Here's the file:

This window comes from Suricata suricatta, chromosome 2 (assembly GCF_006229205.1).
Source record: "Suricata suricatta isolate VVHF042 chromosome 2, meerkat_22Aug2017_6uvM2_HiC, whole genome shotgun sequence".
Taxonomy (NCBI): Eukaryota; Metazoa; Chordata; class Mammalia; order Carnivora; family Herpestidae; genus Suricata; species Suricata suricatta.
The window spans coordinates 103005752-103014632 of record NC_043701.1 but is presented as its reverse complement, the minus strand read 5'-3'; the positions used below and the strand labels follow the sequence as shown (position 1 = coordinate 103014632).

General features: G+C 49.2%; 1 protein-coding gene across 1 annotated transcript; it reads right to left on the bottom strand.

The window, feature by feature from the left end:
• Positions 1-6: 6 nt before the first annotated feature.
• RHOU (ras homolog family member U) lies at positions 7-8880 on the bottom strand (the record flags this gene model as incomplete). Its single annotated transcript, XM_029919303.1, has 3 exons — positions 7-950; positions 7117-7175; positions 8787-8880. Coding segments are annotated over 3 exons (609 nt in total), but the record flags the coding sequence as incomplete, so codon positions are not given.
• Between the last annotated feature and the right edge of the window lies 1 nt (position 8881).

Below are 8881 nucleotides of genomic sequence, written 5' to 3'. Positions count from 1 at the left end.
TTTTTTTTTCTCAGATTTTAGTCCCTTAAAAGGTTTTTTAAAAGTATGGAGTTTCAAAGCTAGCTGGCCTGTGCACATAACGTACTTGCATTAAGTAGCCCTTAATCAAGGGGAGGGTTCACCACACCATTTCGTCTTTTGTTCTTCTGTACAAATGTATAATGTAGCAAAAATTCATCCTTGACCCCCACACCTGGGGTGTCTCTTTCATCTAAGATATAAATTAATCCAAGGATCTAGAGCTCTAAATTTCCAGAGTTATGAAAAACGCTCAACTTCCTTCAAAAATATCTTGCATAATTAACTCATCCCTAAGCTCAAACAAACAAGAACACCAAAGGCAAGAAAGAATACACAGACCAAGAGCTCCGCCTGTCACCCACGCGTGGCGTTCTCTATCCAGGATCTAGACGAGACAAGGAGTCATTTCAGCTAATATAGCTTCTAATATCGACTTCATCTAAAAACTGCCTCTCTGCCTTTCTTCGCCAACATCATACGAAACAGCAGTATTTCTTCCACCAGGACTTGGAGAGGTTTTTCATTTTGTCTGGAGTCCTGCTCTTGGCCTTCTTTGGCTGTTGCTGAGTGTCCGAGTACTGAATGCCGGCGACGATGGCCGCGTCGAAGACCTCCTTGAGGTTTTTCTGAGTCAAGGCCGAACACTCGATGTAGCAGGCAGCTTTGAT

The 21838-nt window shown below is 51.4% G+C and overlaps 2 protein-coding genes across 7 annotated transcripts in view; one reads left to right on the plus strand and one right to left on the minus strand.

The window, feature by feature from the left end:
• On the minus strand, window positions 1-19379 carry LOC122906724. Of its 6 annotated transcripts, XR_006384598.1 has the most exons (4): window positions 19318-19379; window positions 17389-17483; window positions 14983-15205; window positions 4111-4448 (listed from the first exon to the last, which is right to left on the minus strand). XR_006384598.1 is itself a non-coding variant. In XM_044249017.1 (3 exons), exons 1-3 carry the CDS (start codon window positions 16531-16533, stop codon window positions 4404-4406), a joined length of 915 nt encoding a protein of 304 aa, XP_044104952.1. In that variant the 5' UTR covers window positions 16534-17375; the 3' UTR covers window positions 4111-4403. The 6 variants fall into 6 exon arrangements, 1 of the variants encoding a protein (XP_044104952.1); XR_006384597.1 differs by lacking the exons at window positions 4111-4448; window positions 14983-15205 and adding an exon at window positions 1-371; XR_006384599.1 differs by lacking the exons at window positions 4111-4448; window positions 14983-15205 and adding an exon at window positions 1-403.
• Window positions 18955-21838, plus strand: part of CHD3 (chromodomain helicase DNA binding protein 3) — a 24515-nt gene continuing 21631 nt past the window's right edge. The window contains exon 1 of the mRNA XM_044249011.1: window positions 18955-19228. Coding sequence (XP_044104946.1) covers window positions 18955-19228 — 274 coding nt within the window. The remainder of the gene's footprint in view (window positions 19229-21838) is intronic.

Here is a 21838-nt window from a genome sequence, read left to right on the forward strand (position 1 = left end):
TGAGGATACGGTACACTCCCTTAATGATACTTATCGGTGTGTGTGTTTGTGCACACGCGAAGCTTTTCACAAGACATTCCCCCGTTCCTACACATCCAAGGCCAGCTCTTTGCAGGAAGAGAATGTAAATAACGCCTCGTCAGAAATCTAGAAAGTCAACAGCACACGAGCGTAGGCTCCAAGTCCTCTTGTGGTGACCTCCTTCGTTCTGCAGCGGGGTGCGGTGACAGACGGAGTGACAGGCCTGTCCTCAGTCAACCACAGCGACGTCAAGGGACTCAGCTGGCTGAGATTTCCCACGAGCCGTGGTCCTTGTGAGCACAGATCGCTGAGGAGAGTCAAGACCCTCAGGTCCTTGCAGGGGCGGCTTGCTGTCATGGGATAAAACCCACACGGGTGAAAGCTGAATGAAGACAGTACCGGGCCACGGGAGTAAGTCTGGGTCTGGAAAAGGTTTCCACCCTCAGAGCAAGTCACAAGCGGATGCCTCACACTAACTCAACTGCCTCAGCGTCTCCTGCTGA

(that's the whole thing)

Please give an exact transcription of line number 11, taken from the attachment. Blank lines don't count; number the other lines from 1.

TTTTTTTTTCTCAGATTTTAGTCCCTTAAAAGGTTTTTTAAAAGTATGGAGTTTCAAAGCTAGCTGGCCTGTGCACATAACGTACTTGCATTAAGTAGCCCTTAATCAAGGGGAGGGTTCACCACACCATTTCGTCTTTTGTTCTTCTGTACAAATGTATAATGTAGCAAAAATTCATCCTTGACCCCCACACCTGGGGTGTCTCTTTCATCTAAGATATAAATTAATCCAAGGATCTAGAGCTCTAAATTTCCAGAGTTATGAAAAACGCTCAACTTCCTTCAAAAATATCTTGCATAATTAACTCATCCCTAAGCTCAAACAAACAAGAACACCAAAGGCAAGAAAGAATACACAGACCAAGAGCTCCGCCTGTCACCCACGCGTGGCGTTCTCTATCCAGGATCTAGACGAGACAAGGAGTCATTTCAGCTAATATAGCTTCTAATATCGACTTCATCTAAAAACTGCCTCTCTGCCTTTCTTCGCCAACATCATACGAAACAGCAGTATTTCTTCCACCAGGACTTGGAGAGGTTTTTCATTTTGTCTGGAGTCCTGCTCTTGGCCTTCTTTGGCTGTTGCTGAGTGTCCGAGTACTGAATGCCGGCGACGATGGCCGCGTCGAAGACCTCCTTGAGGTTTTTCTGAGTCAAGGCCGAACACTCGATGTAGCAGGCAGCTTTGAT